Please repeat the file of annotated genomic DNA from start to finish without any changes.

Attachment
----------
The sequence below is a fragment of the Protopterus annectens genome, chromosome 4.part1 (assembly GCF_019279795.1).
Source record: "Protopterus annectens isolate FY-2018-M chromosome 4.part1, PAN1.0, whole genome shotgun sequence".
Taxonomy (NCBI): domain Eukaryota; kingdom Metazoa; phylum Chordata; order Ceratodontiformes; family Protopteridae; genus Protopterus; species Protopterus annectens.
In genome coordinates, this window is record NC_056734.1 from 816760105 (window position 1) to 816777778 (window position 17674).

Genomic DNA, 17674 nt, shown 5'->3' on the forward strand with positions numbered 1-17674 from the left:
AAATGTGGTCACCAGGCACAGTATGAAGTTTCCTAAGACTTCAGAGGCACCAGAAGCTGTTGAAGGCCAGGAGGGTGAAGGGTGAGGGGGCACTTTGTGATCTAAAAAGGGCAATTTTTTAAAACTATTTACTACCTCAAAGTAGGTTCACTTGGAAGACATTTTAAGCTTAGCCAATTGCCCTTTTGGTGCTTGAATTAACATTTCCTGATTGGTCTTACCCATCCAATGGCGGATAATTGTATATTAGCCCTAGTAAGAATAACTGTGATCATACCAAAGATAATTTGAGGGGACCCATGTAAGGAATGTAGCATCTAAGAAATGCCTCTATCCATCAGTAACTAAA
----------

The sequence below is a fragment of the Protopterus annectens genome, chromosome 4.part1 (assembly GCF_019279795.1).
Source record: "Protopterus annectens isolate FY-2018-M chromosome 4.part1, PAN1.0, whole genome shotgun sequence".
Taxonomy (NCBI): domain Eukaryota; kingdom Metazoa; phylum Chordata; order Ceratodontiformes; family Protopteridae; genus Protopterus; species Protopterus annectens.
In genome coordinates, this window is record NC_056734.1 from 816760105 (window position 1) to 816777778 (window position 17674).

Genomic DNA, 17674 nt, shown 5'->3' on the forward strand with positions numbered 1-17674 from the left:
AAATGTGGTCACCAGGCACAGTATGAAGTTTCCTAAGACTTCAGAGGCACCAGAAGCTGTTGAAGGCCAGGAGGGTGAAGGGTGAGGGGGCACTTTGTGATCTAAAAAGGGCAATTTTTTAAAACTATTTACTACCTCAAAGTAGGTTCACTTGGAAGACATTTTAAGCTTAGCCAATTGCCCTTTTGGTGCTTGAATTAACATTTCCTGATTGGTCTTACCCATCCAATGGCGGATAATTGTATATTAGCCCTAGTAAGAATAACTGTGATCATACCAAAGATAATTTGAGGGGACCCATGTAAGGAATGTAGCATCTAAGAAATGCCTCTATCCATCAGTAACTAAA